2 results for Akeila, Ehad

  • Positioning In Indoor Environments Based on INS and RF Sensor Fusion

    Akeila, Ehad (2011)

    Doctoral thesis
    The University of Auckland Library

    The past few years have witnessed an increasing demand for positioning applications in indoor environments. Several technologies have been employed to develop systems which can efficiently perform the positioning task in such environments. However, most of the available systems are either large and expensive or insufficiently accurate to be reliable for some of the critical applications. This thesis describes the development of an indoor positioning system which can provide portability, minimum cost and sufficient accuracy. Two of low cost sensor technologies have been utilised in this research; Inertial Navigation Systems (INS) and a positioning system based on the Bluetooth technology. The development of final system has been targeted by first optimizing the performance of each individual system using a series of proposed methods. Fusion of the measurements from the optimised systems in then performed using suitable fusion filters, such as Kalman and particle filter. Considering the INS based applications, a gravity compensation method is used for filtering the gravitational changes which corrupt the outputs of the accelerometers. A different method is then applied to automatically reset the INS errors found when obtaining the distance travelled by moving objects based on the measured accelerations. In enhancing the performance of the Bluetooth positioning system, a method has been developed to dynamically calibrate the radio frequency (RF) signal parameters to adapt for the environmental changes. In each of the developed methods, necessary verifications and testing have been done through simulations as well as using experimental setup designed for each of the sensor technologies. Final results show that the INS errors have been significantly reduced using the proposed resetting method which also extended the operational time from few seconds to several minutes. The performance of the Bluetooth based system has achieved positioning error of less than 1.5 metres using the proposed dynamic calibration method. Testing results of the fusion of the two optimised systems showed that the positioning error of the final system can be reduced to less than 1 metre when using either of the fusion filters. Furthermore, the fusion of the INS have demonstrated a positive impact in lowering the number of the Bluetooth reference nodes needed for achieving an adequate indoor positioning accuracy, hence cutting the overall cost when deploying the final system in real indoor applications.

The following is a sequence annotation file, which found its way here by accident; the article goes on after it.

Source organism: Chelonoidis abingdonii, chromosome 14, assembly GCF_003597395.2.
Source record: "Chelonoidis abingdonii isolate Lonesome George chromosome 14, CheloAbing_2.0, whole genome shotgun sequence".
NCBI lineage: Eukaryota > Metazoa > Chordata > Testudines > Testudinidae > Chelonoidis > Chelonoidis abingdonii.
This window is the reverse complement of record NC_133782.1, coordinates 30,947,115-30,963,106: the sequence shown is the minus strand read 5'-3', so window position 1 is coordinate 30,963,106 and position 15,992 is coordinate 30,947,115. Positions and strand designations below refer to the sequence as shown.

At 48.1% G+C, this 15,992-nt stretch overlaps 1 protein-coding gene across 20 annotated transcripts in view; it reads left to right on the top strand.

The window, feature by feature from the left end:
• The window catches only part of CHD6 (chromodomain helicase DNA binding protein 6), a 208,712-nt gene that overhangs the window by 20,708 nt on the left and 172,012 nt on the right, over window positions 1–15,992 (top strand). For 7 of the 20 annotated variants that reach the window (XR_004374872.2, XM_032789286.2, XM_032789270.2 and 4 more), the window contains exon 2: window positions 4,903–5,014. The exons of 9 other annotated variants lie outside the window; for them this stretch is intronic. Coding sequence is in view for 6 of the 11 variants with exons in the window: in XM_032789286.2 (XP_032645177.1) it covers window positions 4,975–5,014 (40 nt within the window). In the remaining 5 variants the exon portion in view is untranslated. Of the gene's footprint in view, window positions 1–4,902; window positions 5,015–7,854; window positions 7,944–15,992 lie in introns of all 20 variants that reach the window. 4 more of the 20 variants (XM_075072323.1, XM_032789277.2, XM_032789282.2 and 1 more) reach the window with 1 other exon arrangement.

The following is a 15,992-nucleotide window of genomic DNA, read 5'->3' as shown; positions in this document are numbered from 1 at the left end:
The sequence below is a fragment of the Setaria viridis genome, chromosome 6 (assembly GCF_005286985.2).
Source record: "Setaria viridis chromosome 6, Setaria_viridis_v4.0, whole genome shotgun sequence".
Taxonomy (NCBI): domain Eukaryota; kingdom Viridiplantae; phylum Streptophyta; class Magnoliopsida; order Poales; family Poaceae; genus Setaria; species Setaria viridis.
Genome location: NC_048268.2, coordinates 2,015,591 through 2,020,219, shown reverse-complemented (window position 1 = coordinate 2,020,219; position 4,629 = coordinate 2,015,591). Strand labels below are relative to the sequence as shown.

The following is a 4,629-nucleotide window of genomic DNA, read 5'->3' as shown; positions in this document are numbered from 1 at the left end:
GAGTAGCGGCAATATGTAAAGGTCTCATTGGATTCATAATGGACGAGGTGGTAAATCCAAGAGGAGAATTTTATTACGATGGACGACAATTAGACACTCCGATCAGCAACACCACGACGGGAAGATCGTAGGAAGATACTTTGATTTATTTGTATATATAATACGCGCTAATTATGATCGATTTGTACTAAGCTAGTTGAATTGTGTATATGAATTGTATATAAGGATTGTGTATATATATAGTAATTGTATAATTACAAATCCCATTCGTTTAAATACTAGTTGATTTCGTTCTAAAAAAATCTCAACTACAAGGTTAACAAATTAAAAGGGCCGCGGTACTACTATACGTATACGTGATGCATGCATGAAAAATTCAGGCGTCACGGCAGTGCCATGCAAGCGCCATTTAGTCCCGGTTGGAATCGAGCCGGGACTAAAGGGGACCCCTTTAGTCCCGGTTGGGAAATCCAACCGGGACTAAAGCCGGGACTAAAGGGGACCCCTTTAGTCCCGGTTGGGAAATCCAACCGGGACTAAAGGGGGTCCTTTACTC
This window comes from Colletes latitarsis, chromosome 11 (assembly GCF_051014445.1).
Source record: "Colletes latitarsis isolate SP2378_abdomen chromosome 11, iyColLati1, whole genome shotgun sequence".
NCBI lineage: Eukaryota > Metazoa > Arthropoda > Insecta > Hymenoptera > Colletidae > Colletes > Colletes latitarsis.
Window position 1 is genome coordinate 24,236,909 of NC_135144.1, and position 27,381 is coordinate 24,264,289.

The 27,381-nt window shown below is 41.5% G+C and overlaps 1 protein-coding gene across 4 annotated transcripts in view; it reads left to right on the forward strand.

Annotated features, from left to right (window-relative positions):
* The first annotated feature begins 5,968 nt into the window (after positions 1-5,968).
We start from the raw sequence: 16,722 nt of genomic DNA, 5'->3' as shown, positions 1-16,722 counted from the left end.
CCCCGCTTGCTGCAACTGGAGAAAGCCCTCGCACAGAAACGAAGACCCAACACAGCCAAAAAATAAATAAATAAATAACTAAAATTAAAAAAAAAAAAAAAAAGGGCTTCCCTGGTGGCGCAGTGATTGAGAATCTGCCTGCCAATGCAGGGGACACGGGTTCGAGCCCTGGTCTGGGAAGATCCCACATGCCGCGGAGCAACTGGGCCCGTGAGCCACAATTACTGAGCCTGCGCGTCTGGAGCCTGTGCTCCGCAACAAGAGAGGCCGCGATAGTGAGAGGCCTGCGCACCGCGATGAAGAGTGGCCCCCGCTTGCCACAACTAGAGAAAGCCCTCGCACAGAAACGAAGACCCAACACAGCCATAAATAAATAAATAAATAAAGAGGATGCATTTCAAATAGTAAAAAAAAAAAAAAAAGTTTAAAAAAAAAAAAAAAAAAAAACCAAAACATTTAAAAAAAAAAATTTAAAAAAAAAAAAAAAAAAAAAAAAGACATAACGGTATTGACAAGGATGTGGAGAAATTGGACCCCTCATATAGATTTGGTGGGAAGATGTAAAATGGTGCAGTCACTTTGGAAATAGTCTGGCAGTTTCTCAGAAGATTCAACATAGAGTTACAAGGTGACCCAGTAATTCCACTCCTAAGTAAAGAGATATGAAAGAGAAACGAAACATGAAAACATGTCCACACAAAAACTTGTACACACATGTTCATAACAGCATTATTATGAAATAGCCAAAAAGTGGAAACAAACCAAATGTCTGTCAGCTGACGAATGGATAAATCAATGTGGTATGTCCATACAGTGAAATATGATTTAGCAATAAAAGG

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  • Testing and calibration of smart pebble for river bed sediment transport monitoring

    Akeila, Ehad; Salcic, Zoran; Kularatna, Nihal; Melville, Bruce; Dwivedi, Ambuj (2007)

    Conference item
    University of Waikato

    The Smart Pebble (smart particle), SP, has been developed for the past two years to monitor sediment transport in riverbeds. The implementation is based on use of small size and low cost acceleration and angular motion sensors. In this stage, the project is focused on calibrating and testing the final version of the SP as well as its packaging in a 4-cm diameter spherical package. The calibration was done in two stages; individual sensor calibration and complete system calibration. The complete SP unit was tested under linear motions generated by a shake table, and 2D rotational motions using two manually controlled servomotors. Offline digital signal conditioning was done in MATLAB. The preliminary results show that the system has relatively large amplitude error due to low sampling frequency. Experiments conducted by sampling a 1-Hz sinusoidal signal at different rates show that to keep the amplitude error of the system under 5% the sampling rate has to be at least 10 times the maximum bandwidth of the signals acquired from sensors.

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